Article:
Buyout Clears the Way for Its Competitors but may Face Hurdles
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WebSense (NASDAQ: WBSN) is currently in the process of tendering all of its shares to Vista Equity Partners. This move follows a string of previous technology buyouts and highlights the growing competitive pressures that upstart companies face in a maturing industry. Fortunately, WebSense's business model focuses on durable services like security and identity-theft protection. This makes it particularly attractive to buyout mavens like Vista.
Long-term WebSense investors can profit handsomely from this deal's built-in premium. Although the arbitrage opportunity has momentarily passed, it could arise again as a result of ongoing legal actions that threaten to complicate this transaction. With the filing of a shareholder-rights lawsuit, it seems increasingly likely that Vista will not be able to adhere to its original timetable for the completion of its tender offer. Investors who have experience with such special situations should take a closer look.
WebSense and the competition
Although many of the firms against which WebSense competes are privately held, it does deal directly with some big-name firms. Symantec (NASDAQ: SYMC) and Microsoft (NASDAQ: MSFT) are both considered to be "mature" competitors of WebSense. Most of the company's smaller competitors remain in private hands, and some have yet to turn profits on a consistent basis.
WebSense is many times smaller than its two big-name competitors. Its market capitalization of about $907 million is dwarfed by Symantec's $15 billion valuation and looks puny next to Microsoft's $291 billion figure. WebSense is also finding it difficult to match the profitability of its competitors: In 2012, it earned about $23 million on revenue of around $360 million. This compares to Symantec's profit of $765 million on revenue of about $6.9 billion and Microsoft's $16.4 billion earnings on gross revenues of $76 billion.
Despite its relative lack of profitability, WebSense remains more expensive than its bigger competitors. The company's price-to-book ratio of 9.8 is higher than Symantec's ratio of 2.8 and Microsoft's multiple of 3.8. WebSense also has a bit more debt than its competitors: Its $70 million debt load and $83 million cash hoard compare especially unfavorably with Microsoft's respective figures of $15 billion and $74 billion. With debts of $3.1 billion and cash reserves of a little over $4.7 billion, Symantec has a more even mix.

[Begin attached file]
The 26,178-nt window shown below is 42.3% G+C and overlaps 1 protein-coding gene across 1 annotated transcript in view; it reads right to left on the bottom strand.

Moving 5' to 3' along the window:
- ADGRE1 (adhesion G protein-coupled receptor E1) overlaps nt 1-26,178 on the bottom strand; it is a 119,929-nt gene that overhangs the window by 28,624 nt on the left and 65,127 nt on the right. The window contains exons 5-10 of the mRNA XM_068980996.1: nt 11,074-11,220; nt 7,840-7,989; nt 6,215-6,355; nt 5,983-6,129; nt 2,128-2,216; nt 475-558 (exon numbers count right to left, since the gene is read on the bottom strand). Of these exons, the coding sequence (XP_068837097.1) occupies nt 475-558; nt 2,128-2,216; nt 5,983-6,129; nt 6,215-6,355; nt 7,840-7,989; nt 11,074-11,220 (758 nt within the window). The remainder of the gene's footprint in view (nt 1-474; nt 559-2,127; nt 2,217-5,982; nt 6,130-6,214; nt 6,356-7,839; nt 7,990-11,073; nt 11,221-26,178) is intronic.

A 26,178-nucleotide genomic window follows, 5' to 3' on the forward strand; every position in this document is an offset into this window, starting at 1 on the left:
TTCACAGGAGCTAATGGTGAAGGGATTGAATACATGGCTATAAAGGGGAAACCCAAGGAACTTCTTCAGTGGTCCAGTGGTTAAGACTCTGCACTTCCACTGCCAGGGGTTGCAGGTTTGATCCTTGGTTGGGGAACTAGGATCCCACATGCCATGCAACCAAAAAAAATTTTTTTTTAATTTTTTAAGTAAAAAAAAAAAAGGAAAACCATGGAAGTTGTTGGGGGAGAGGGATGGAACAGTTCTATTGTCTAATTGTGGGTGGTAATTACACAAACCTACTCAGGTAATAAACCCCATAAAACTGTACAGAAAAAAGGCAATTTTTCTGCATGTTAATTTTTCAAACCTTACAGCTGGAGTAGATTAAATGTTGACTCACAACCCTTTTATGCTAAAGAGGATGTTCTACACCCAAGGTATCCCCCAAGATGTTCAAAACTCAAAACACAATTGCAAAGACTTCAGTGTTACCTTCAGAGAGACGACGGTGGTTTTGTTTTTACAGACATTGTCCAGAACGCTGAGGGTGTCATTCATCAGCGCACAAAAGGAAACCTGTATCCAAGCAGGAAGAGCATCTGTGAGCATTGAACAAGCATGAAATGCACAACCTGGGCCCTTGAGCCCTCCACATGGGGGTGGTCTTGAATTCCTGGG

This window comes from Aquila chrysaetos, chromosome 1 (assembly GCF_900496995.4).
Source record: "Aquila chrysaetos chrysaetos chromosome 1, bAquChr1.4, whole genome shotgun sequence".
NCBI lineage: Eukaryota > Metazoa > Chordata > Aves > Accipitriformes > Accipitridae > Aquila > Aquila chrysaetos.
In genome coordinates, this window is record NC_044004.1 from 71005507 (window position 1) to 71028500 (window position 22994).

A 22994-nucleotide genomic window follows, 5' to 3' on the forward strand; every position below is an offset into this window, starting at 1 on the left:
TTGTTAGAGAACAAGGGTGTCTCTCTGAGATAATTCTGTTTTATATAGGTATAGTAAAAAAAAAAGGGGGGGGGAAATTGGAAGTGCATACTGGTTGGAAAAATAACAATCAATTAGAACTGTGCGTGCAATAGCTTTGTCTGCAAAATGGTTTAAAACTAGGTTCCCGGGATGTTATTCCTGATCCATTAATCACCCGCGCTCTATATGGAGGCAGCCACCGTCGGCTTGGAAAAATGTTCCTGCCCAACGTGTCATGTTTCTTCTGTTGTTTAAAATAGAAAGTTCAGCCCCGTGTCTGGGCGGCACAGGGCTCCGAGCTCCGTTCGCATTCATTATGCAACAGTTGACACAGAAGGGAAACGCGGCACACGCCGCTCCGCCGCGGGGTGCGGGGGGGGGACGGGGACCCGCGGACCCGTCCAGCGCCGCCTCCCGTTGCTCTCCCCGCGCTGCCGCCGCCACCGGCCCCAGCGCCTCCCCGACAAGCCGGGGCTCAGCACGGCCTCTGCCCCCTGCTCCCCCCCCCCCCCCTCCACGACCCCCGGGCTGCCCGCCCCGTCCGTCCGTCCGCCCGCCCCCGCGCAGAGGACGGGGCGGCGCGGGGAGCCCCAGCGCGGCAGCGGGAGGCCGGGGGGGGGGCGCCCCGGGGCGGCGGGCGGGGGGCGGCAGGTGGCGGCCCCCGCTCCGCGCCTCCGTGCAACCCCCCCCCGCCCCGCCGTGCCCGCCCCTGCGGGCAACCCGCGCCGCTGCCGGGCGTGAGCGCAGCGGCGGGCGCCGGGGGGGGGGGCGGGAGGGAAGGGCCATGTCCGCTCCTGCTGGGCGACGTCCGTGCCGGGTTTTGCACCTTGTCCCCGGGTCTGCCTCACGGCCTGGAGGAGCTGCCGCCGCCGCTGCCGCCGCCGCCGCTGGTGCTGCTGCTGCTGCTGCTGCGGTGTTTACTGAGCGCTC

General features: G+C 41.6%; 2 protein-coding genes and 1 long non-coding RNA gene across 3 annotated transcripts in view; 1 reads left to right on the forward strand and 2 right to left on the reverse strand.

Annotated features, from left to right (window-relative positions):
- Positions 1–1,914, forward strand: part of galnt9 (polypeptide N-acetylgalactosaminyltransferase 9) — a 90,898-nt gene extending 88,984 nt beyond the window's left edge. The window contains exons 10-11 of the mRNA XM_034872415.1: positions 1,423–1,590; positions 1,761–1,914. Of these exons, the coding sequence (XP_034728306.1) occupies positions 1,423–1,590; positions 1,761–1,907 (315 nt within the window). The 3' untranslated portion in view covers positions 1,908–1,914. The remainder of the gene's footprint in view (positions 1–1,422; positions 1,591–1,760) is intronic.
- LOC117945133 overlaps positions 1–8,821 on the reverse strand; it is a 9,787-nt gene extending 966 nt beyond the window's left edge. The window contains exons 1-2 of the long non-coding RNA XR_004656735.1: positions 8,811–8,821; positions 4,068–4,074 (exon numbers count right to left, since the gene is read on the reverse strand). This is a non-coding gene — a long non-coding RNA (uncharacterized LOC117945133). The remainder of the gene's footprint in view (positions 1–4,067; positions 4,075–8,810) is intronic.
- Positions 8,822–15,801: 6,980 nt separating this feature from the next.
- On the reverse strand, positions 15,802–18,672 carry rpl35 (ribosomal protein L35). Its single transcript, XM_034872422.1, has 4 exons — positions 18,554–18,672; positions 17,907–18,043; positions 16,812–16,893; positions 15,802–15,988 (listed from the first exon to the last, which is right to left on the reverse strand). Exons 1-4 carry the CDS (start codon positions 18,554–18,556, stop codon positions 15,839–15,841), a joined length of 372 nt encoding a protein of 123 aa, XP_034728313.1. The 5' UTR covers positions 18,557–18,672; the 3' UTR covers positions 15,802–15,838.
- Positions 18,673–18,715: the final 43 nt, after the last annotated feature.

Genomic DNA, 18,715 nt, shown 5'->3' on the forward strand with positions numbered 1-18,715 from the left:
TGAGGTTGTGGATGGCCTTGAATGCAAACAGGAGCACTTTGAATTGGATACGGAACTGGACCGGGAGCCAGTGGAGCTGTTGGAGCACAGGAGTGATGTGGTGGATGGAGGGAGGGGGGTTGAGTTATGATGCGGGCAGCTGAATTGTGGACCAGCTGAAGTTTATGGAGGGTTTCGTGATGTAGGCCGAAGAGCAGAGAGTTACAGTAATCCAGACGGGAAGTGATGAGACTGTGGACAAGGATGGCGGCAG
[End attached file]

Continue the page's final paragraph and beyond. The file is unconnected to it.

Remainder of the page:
How the deal is structured
The terms of this deal involve a tender offer for all of WebSense's shares at a price point of $24.75 per share. Relative to the company's current share price of $24.75 per share, this offer provides no premium or discount. Since the tender offer is ongoing, the bulk of the trading activity in the company's shares is probably related to it in some fashion. As such, investors should not expect WebSense's shares to fluctuate in the absence of late-breaking developments. Unless it is extended, the tender offer is scheduled to expire before the start of trading on June 25.
Lawsuits and other complications
At this point, it is quite possible that Vista will not be able to purchase all of WebSense's shares by its self-imposed deadline. An ongoing shareholder lawsuit has threatened to halt the transaction and thrown the current tender price into doubt. Among other things, the lawsuit alleges that WebSense's board failed to solicit additional bids for the company despite legitimate interest from other buyout firms.
The outcome of this lawsuit could have very real implications for WebSense's shareholders: If the company's board chooses to halt the Vista takeover and solicit additional bids, its stock price could rise by a significant margin. On the other hand, the case's dismissal would restore the status quo and virtually assure a full Vista takeover. However, it remains to be seen whether the June 25 deadline can be met.
A new competitive landscape
Even if Vista's bid is not successful, it appears that WebSense will be taken private in the near future. This could permit the company to streamline its operations and launch new initiatives without worrying about "selling" them to shareholders. Since many of WebSense's peers are privately held, the company could find itself better positioned to compete in an increasingly cutthroat segment of the technology industry. For larger competitors like Microsoft and Symantec, WebSense's "disappearance" could confer a temporary advantage that boosts profits and provides an opportunity for more robust product development. This could be a win-win situation for investors on both sides of the equation.
How can investors play it?
Since this deal offers no arbitrage premium in its current form, investors must play it on an indirect basis. Those who believe that WebSense's buyout will confer a temporary advantage on its larger, more conservative competitors may wish to open long positions in Symantec or Microsoft. However, the upside to such a trade could be limited and would probably come over a fairly long timescale.
Fortunately, there is a decent likelihood that this deal will not survive in its current form. Investors who assume that Vista will ultimately raise its offer price or permit another firm to swoop in would do well to sit on the sidelines until the current deal falls through. Bolder traders might even wish to open short positions in WebSense on the expectation that the deal's collapse will cause a temporary share-price fall. In either case, this situation calls for careful research and advanced trading strategies.
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